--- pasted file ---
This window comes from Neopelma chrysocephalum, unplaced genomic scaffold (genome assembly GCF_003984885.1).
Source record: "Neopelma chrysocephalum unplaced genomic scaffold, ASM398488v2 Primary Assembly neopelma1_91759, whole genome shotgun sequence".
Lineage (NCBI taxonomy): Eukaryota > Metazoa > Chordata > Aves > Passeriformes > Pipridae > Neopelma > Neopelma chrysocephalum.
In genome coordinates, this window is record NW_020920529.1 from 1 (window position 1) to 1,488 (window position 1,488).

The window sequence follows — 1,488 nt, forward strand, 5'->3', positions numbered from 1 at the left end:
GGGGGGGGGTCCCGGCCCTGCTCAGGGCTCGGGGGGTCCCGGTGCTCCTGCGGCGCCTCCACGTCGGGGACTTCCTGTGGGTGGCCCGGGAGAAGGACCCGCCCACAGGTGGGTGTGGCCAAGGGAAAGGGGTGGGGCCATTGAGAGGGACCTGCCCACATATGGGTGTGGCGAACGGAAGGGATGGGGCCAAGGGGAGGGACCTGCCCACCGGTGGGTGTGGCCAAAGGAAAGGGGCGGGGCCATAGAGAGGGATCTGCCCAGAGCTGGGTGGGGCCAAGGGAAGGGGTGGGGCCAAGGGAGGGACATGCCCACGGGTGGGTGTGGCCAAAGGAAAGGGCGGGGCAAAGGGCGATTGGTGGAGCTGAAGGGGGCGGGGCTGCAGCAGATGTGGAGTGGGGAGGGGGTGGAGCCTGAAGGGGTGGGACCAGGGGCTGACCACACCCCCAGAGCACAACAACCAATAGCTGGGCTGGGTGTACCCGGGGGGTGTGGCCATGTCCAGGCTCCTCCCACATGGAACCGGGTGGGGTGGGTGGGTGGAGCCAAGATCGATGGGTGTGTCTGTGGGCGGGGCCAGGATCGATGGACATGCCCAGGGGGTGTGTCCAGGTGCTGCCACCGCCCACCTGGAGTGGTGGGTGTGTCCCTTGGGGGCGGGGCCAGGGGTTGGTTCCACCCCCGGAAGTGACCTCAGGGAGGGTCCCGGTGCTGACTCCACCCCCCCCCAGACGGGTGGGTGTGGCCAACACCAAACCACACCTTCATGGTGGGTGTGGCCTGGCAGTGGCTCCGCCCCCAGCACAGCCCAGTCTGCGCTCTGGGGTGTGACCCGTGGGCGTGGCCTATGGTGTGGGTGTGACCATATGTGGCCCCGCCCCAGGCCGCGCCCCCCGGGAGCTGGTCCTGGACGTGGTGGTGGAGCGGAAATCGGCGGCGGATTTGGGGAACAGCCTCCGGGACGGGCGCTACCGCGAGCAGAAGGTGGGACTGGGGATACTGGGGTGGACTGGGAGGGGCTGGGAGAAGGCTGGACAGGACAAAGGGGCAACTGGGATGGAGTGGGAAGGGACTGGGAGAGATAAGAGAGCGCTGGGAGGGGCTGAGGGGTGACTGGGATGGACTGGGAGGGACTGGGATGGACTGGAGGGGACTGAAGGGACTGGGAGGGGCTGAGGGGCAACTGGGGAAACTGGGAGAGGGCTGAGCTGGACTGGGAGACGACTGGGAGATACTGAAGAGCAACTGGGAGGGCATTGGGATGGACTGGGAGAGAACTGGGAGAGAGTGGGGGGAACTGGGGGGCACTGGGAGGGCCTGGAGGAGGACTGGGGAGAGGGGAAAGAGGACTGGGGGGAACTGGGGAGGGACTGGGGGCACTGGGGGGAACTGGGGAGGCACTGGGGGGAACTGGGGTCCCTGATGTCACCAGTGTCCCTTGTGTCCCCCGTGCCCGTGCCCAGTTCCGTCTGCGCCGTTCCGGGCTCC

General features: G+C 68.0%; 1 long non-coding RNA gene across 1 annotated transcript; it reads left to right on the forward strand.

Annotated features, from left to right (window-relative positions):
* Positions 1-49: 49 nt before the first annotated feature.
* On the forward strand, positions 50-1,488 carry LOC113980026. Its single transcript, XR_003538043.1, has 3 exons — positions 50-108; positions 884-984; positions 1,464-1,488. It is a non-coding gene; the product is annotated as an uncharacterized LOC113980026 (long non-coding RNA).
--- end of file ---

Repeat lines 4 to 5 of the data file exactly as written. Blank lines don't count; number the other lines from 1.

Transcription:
In genome coordinates, this window is record NW_020920529.1 from 1 (window position 1) to 1,488 (window position 1,488).

The window sequence follows — 1,488 nt, forward strand, 5'->3', positions numbered from 1 at the left end: